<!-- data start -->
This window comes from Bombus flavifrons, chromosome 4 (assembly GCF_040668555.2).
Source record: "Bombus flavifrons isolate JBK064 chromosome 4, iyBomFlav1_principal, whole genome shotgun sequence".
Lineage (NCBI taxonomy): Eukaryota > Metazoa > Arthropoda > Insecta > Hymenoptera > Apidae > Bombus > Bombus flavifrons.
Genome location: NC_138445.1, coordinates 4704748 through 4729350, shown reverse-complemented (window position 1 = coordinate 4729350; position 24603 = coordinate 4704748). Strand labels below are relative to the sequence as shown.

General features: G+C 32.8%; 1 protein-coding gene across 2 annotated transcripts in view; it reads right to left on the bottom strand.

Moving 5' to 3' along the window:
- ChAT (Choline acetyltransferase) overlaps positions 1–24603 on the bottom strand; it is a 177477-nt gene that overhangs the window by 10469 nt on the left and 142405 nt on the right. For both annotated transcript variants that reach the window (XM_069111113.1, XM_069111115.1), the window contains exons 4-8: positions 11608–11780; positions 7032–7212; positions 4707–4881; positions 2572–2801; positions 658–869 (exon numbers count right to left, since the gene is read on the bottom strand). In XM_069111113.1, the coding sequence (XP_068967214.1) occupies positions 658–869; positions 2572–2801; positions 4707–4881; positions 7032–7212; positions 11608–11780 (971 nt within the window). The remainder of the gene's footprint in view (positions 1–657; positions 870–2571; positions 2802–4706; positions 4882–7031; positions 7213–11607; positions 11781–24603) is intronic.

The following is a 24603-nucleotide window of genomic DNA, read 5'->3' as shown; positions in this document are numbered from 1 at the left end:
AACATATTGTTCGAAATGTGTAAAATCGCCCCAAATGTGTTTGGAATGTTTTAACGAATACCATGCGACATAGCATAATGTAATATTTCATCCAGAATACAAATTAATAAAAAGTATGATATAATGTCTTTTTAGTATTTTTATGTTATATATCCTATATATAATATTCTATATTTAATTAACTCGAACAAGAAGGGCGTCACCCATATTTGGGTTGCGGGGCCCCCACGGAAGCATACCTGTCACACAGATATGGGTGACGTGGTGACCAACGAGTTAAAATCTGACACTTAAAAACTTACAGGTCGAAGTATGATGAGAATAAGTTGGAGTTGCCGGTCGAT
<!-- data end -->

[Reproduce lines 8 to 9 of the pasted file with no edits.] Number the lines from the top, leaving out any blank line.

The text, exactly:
The following is a 24603-nucleotide window of genomic DNA, read 5'->3' as shown; positions in this document are numbered from 1 at the left end:
AACATATTGTTCGAAATGTGTAAAATCGCCCCAAATGTGTTTGGAATGTTTTAACGAATACCATGCGACATAGCATAATGTAATATTTCATCCAGAATACAAATTAATAAAAAGTATGATATAATGTCTTTTTAGTATTTTTATGTTATATATCCTATATATAATATTCTATATTTAATTAACTCGAACAAGAAGGGCGTCACCCATATTTGGGTTGCGGGGCCCCCACGGAAGCATACCTGTCACACAGATATGGGTGACGTGGTGACCAACGAGTTAAAATCTGACACTTAAAAACTTACAGGTCGAAGTATGATGAGAATAAGTTGGAGTTGCCGGTCGAT